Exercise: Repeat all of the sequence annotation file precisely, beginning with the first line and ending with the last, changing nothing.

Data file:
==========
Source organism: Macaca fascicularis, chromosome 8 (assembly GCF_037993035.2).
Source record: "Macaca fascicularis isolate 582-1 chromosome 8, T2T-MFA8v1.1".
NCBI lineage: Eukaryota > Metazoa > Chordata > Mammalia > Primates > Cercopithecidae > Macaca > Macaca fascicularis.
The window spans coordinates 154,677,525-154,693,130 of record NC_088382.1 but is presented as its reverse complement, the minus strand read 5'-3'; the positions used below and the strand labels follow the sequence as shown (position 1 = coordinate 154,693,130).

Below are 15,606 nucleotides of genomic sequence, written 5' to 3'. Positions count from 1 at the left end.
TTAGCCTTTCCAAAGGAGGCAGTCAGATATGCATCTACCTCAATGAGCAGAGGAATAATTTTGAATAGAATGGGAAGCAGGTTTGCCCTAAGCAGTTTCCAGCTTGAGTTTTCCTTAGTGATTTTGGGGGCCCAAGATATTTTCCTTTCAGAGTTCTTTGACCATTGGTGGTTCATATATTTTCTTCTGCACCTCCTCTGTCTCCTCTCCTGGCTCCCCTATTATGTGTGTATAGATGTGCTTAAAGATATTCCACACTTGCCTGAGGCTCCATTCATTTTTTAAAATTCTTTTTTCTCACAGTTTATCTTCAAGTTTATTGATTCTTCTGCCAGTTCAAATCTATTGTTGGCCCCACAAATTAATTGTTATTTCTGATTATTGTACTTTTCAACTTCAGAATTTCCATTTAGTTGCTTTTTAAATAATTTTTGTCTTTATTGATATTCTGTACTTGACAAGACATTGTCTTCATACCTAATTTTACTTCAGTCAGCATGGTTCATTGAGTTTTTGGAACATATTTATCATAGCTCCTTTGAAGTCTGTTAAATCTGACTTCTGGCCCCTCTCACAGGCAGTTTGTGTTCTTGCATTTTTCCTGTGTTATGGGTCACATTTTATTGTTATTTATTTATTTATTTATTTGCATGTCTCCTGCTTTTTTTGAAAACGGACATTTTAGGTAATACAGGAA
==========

Source organism: Macaca fascicularis, chromosome 8 (assembly GCF_037993035.2).
Source record: "Macaca fascicularis isolate 582-1 chromosome 8, T2T-MFA8v1.1".
NCBI lineage: Eukaryota > Metazoa > Chordata > Mammalia > Primates > Cercopithecidae > Macaca > Macaca fascicularis.
The window spans coordinates 154,677,525-154,693,130 of record NC_088382.1 but is presented as its reverse complement, the minus strand read 5'-3'; the positions used below and the strand labels follow the sequence as shown (position 1 = coordinate 154,693,130).

Below are 15,606 nucleotides of genomic sequence, written 5' to 3'. Positions count from 1 at the left end.
TTAGCCTTTCCAAAGGAGGCAGTCAGATATGCATCTACCTCAATGAGCAGAGGAATAATTTTGAATAGAATGGGAAGCAGGTTTGCCCTAAGCAGTTTCCAGCTTGAGTTTTCCTTAGTGATTTTGGGGGCCCAAGATATTTTCCTTTCAGAGTTCTTTGACCATTGGTGGTTCATATATTTTCTTCTGCACCTCCTCTGTCTCCTCTCCTGGCTCCCCTATTATGTGTGTATAGATGTGCTTAAAGATATTCCACACTTGCCTGAGGCTCCATTCATTTTTTAAAATTCTTTTTTCTCACAGTTTATCTTCAAGTTTATTGATTCTTCTGCCAGTTCAAATCTATTGTTGGCCCCACAAATTAATTGTTATTTCTGATTATTGTACTTTTCAACTTCAGAATTTCCATTTAGTTGCTTTTTAAATAATTTTTGTCTTTATTGATATTCTGTACTTGACAAGACATTGTCTTCATACCTAATTTTACTTCAGTCAGCATGGTTCATTGAGTTTTTGGAACATATTTATCATAGCTCCTTTGAAGTCTGTTAAATCTGACTTCTGGCCCCTCTCACAGGCAGTTTGTGTTCTTGCATTTTTCCTGTGTTATGGGTCACATTTTATTGTTATTTATTTATTTATTTATTTGCATGTCTCCTGCTTTTTTTGAAAACGGACATTTTAGGTAATACAGGAA